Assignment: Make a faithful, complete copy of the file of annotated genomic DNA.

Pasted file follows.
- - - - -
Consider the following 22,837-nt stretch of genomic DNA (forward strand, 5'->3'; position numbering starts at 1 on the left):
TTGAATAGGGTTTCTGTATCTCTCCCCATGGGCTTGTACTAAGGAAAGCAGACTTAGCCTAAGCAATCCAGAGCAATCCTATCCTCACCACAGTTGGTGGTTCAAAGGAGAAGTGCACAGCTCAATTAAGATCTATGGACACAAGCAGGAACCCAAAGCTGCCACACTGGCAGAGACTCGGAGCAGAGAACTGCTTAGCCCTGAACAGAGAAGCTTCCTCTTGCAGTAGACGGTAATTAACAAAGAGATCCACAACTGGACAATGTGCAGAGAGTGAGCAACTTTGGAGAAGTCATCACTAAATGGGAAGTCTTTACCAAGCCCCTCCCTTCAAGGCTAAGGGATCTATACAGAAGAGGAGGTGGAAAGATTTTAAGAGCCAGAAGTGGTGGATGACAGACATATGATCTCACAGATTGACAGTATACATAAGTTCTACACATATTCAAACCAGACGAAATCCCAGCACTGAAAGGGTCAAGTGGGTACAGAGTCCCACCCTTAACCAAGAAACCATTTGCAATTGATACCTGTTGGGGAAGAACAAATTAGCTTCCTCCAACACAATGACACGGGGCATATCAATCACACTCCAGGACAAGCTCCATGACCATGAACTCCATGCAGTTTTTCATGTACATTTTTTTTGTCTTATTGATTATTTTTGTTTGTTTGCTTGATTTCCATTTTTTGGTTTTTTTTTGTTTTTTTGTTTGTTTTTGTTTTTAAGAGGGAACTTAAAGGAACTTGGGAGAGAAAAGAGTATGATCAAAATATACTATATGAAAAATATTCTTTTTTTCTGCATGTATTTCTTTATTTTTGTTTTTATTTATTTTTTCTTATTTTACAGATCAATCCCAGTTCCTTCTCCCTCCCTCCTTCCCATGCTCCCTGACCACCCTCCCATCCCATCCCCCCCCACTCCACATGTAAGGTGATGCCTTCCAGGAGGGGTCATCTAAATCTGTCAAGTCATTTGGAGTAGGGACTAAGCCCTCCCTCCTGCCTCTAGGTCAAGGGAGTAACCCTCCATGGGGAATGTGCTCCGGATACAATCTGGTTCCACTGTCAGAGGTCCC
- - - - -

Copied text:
Consider the following 22,837-nt stretch of genomic DNA (forward strand, 5'->3'; position numbering starts at 1 on the left):
TTGAATAGGGTTTCTGTATCTCTCCCCATGGGCTTGTACTAAGGAAAGCAGACTTAGCCTAAGCAATCCAGAGCAATCCTATCCTCACCACAGTTGGTGGTTCAAAGGAGAAGTGCACAGCTCAATTAAGATCTATGGACACAAGCAGGAACCCAAAGCTGCCACACTGGCAGAGACTCGGAGCAGAGAACTGCTTAGCCCTGAACAGAGAAGCTTCCTCTTGCAGTAGACGGTAATTAACAAAGAGATCCACAACTGGACAATGTGCAGAGAGTGAGCAACTTTGGAGAAGTCATCACTAAATGGGAAGTCTTTACCAAGCCCCTCCCTTCAAGGCTAAGGGATCTATACAGAAGAGGAGGTGGAAAGATTTTAAGAGCCAGAAGTGGTGGATGACAGACATATGATCTCACAGATTGACAGTATACATAAGTTCTACACATATTCAAACCAGACGAAATCCCAGCACTGAAAGGGTCAAGTGGGTACAGAGTCCCACCCTTAACCAAGAAACCATTTGCAATTGATACCTGTTGGGGAAGAACAAATTAGCTTCCTCCAACACAATGACACGGGGCATATCAATCACACTCCAGGACAAGCTCCATGACCATGAACTCCATGCAGTTTTTCATGTACATTTTTTTTGTCTTATTGATTATTTTTGTTTGTTTGCTTGATTTCCATTTTTTGGTTTTTTTTTGTTTTTTTGTTTGTTTTTGTTTTTAAGAGGGAACTTAAAGGAACTTGGGAGAGAAAAGAGTATGATCAAAATATACTATATGAAAAATATTCTTTTTTTCTGCATGTATTTCTTTATTTTTGTTTTTATTTATTTTTTCTTATTTTACAGATCAATCCCAGTTCCTTCTCCCTCCCTCCTTCCCATGCTCCCTGACCACCCTCCCATCCCATCCCCCCCCACTCCACATGTAAGGTGATGCCTTCCAGGAGGGGTCATCTAAATCTGTCAAGTCATTTGGAGTAGGGACTAAGCCCTCCCTCCTGCCTCTAGGTCAAGGGAGTAACCCTCCATGGGGAATGTGCTCCGGATACAATCTGGTTCCACTGTCAGAGGTCCC